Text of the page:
Gorkiewicz Galavanting in New Zealand

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Author:  Pete
Location: North Island, New Zealand

 

My folks had been on the move for several days by the time Miranda and I picked them up at the airport.  They had spent a few days in San Francisco en route to break up the Chinese Checkers game one is required play to get to New Zealand.   They shouldered the jet lag admirably as we explored Auckland the first few days.  Muriwai beach is a short drive away and we got out body surfing to wash off some of the road dust. Gannets nest on the cliffs around the beach and there are paths where you can look down on their colonies, which look like egg cartons with evenly spaced pits and bumps.  Curiously, the birds lay their eggs on the bumps, which seems difficult to keep an egg balanced on the top of.  It must be stressful for the adult gannets, keeping their little fluff-ball offspring from rolling off the precipice like a tumbleweed in the sea breeze.  I’m sure my parents identified with their plight in trying to keep their brood out of danger…

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Miranda and I had been planning a little road trip to see some of the countryside with my folks, and after a few days in Auckland we drove south down the wrong side of the road.  The first day found us Waitomo, a rolling land riddled with deep caverns, most of which are inhabited by alien life.  In the blackness, glow worms cling to the cave ceiling wielding blue-green luminescent tails.  Their otherworldly light attracts cave insects, which are caught in sticky hanging filaments before being devoured by the worms.  I was glad they were only a few inches long.  Nothing worse than being eaten by carnivorous, glowing worms.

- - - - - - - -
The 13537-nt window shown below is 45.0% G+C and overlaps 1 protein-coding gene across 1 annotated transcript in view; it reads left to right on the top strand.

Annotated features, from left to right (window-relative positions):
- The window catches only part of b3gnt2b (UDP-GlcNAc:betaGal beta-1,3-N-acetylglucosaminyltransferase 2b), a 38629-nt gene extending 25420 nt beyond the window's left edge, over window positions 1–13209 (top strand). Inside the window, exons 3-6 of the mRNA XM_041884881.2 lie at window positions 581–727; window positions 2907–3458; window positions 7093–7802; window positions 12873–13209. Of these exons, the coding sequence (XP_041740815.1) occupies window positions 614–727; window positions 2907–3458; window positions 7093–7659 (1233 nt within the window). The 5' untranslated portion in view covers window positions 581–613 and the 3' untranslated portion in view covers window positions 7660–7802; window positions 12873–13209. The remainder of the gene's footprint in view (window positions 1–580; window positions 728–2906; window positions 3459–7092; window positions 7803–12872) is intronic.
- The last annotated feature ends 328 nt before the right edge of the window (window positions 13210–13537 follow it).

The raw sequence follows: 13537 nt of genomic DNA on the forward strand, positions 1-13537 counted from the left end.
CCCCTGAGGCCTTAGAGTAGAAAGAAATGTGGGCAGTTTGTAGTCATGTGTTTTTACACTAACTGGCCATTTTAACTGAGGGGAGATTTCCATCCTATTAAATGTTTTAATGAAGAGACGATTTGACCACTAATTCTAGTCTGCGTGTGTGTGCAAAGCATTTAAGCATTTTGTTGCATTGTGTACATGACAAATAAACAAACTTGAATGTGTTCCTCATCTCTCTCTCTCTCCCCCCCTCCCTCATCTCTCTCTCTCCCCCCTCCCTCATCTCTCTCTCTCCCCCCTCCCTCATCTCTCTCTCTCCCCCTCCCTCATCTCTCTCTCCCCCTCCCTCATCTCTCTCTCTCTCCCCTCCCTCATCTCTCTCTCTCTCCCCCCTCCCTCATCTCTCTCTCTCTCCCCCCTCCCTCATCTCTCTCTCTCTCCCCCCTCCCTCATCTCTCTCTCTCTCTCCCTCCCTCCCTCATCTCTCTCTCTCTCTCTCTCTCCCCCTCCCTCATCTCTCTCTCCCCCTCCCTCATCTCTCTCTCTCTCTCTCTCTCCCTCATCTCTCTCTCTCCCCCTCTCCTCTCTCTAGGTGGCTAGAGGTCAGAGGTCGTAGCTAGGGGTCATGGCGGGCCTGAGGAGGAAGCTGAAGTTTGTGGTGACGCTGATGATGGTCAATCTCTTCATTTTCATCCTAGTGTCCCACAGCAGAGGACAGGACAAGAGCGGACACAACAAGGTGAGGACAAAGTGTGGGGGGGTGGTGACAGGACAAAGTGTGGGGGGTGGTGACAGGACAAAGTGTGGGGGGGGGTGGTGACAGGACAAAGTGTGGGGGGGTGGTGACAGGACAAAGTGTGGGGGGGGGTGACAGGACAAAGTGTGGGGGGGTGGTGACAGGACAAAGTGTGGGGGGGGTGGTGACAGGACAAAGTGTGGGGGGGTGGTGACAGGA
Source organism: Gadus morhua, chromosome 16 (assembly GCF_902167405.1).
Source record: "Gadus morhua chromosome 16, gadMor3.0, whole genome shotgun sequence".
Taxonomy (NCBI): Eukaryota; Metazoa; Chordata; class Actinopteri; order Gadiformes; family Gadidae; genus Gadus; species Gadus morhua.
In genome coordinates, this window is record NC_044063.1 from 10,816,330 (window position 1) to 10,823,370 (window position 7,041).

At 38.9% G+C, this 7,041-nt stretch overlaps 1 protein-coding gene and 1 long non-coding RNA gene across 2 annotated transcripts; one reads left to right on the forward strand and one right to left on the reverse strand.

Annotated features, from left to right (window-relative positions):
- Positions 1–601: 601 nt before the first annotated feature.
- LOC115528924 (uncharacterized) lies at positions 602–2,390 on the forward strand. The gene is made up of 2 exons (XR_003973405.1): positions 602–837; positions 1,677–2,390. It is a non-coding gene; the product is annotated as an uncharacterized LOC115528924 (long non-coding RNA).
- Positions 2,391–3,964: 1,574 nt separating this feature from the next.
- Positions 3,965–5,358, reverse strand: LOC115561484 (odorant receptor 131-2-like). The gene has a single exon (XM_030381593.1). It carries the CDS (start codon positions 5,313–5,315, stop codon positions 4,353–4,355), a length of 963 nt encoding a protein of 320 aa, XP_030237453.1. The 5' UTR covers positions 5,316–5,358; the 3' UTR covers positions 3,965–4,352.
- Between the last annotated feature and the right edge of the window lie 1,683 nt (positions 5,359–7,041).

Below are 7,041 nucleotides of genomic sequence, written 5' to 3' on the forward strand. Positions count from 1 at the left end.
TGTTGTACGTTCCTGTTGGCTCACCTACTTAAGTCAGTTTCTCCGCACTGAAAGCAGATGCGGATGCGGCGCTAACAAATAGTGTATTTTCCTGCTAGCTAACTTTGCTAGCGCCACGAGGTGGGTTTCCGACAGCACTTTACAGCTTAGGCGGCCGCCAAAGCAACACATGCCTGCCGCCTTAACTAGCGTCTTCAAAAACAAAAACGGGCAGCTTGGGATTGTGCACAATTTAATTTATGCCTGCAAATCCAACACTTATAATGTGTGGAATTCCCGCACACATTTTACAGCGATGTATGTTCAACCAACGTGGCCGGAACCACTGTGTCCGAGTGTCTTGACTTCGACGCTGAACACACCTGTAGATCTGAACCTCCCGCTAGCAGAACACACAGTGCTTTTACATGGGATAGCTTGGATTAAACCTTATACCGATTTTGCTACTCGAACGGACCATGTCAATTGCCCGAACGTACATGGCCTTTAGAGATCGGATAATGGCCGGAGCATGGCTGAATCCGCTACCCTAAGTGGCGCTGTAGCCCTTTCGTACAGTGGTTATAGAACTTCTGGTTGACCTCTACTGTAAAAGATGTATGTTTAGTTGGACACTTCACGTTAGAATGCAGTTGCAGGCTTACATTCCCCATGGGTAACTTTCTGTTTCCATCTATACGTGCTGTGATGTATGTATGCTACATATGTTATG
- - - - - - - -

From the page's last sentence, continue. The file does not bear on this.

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The bioluminescence attracts not only prey, but also gaggles of tourists.  We weren’t able to resist.  Guides lead oglers into the earth along dimly lit catwalks and cathedrals, and it feels a little touristy until the boat ride.  In small groups, we were ushered onto metal boats.  After each boat filled, it disappeared silently into the dark.  The crafts are pulled along by shadowy boatman along a series of ropes strung throughout the cave.  In the darkness, the collective titter of the group stops completely.  Not a ripple nor a sigh is to be heard; it is what I’d imagine a journey across the river Styx to be like.  To make it more surreal, the glow worms blaze away on the ceiling above, blue-green, spreading out like galactic clusters.  The webbed structure of their colonies reminded me of images brought back by the Hubble Space Telescope.  It’s quite a trip.  Eventually the boat emerges from the gloom and everyone disembarks, blinking in the light and quieted by the experience.  Photography isn’t allowed in the caves to protect the glow worms and the unique experience- a couple of these shots aren’t ours.